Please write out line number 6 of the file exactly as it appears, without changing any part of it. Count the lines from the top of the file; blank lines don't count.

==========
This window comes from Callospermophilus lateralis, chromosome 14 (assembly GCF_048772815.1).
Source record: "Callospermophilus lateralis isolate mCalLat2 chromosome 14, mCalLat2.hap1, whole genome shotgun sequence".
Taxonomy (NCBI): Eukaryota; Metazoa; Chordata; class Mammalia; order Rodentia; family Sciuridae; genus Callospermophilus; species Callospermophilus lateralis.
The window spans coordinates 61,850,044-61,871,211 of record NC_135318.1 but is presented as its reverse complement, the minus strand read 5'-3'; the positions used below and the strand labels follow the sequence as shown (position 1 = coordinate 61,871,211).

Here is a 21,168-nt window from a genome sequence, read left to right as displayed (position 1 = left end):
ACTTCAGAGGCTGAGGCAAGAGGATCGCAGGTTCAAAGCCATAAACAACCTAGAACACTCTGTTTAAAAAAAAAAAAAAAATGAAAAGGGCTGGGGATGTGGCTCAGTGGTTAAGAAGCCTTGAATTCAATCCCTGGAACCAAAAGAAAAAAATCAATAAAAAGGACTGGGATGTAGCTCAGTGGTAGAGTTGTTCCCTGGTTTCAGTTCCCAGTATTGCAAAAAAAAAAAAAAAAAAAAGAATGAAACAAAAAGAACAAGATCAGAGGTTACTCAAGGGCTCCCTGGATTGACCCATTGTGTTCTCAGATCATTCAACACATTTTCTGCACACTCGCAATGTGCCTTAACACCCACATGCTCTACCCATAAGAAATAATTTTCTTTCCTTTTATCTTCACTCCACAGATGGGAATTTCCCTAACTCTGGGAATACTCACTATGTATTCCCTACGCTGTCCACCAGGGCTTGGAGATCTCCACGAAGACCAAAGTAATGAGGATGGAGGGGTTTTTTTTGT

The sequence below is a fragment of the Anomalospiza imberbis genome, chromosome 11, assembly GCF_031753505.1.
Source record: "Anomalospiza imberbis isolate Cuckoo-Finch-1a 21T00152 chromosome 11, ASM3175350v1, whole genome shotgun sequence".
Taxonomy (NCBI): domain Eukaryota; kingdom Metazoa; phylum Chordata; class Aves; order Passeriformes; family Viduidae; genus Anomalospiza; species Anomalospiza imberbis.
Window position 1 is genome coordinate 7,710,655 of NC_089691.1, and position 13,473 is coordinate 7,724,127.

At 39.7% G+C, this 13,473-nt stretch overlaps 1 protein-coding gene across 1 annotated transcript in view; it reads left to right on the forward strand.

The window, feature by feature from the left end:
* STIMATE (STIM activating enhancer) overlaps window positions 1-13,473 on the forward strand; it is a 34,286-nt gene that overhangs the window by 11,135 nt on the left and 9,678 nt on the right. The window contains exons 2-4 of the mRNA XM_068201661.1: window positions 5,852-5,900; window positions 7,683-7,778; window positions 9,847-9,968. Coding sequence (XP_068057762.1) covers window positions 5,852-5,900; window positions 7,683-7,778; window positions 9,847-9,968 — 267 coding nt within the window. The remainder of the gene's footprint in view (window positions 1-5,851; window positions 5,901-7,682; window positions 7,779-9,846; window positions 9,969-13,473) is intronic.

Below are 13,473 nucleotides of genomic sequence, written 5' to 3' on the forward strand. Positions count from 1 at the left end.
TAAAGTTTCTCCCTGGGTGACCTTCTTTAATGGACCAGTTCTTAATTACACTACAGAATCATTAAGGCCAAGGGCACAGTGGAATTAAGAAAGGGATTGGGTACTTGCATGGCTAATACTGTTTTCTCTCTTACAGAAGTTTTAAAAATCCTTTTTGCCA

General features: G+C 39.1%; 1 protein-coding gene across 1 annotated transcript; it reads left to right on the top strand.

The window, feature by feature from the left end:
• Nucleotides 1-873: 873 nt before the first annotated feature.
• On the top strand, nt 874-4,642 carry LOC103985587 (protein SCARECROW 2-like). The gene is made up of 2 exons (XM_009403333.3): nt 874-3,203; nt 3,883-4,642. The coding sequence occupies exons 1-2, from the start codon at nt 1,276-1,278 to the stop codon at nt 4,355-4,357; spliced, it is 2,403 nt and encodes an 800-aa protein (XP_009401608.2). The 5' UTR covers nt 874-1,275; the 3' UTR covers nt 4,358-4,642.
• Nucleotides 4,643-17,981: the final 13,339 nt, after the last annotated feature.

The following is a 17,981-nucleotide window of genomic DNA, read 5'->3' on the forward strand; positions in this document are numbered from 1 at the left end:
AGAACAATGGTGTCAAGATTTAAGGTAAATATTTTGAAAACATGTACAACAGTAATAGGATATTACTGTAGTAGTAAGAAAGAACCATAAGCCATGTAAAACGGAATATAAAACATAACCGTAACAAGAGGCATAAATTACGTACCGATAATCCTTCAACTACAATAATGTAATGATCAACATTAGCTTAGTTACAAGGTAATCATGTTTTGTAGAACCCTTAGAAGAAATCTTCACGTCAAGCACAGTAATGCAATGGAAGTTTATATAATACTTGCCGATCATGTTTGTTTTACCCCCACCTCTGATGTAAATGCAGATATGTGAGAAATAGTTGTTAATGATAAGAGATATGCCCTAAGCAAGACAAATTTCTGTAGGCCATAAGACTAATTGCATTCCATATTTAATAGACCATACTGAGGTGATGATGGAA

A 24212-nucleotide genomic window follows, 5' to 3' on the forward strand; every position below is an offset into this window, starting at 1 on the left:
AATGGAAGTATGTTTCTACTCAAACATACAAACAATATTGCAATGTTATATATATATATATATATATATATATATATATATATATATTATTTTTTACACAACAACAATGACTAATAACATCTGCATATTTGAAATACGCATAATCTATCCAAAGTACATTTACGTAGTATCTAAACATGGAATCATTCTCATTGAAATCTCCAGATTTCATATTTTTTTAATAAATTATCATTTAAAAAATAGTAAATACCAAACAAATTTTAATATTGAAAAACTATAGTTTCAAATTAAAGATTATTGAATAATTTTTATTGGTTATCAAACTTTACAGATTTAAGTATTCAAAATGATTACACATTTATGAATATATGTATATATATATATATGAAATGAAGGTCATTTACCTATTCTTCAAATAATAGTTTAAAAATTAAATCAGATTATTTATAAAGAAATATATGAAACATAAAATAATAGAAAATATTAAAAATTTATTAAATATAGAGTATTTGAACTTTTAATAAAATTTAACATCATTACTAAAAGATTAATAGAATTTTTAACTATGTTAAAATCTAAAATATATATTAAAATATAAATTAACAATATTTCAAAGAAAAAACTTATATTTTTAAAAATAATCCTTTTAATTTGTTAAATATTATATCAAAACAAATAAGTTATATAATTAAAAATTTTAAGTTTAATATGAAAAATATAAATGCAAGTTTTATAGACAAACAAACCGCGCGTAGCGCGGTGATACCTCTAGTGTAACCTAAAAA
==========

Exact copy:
ACTTCAGAGGCTGAGGCAAGAGGATCGCAGGTTCAAAGCCATAAACAACCTAGAACACTCTGTTTAAAAAAAAAAAAAAAATGAAAAGGGCTGGGGATGTGGCTCAGTGGTTAAGAAGCCTTGAATTCAATCCCTGGAACCAAAAGAAAAAAATCAATAAAAAGGACTGGGATGTAGCTCAGTGGTAGAGTTGTTCCCTGGTTTCAGTTCCCAGTATTGCAAAAAAAAAAAAAAAAAAAAGAATGAAACAAAAAGAACAAGATCAGAGGTTACTCAAGGGCTCCCTGGATTGACCCATTGTGTTCTCAGATCATTCAACACATTTTCTGCACACTCGCAATGTGCCTTAACACCCACATGCTCTACCCATAAGAAATAATTTTCTTTCCTTTTATCTTCACTCCACAGATGGGAATTTCCCTAACTCTGGGAATACTCACTATGTATTCCCTACGCTGTCCACCAGGGCTTGGAGATCTCCACGAAGACCAAAGTAATGAGGATGGAGGGGTTTTTTTTGT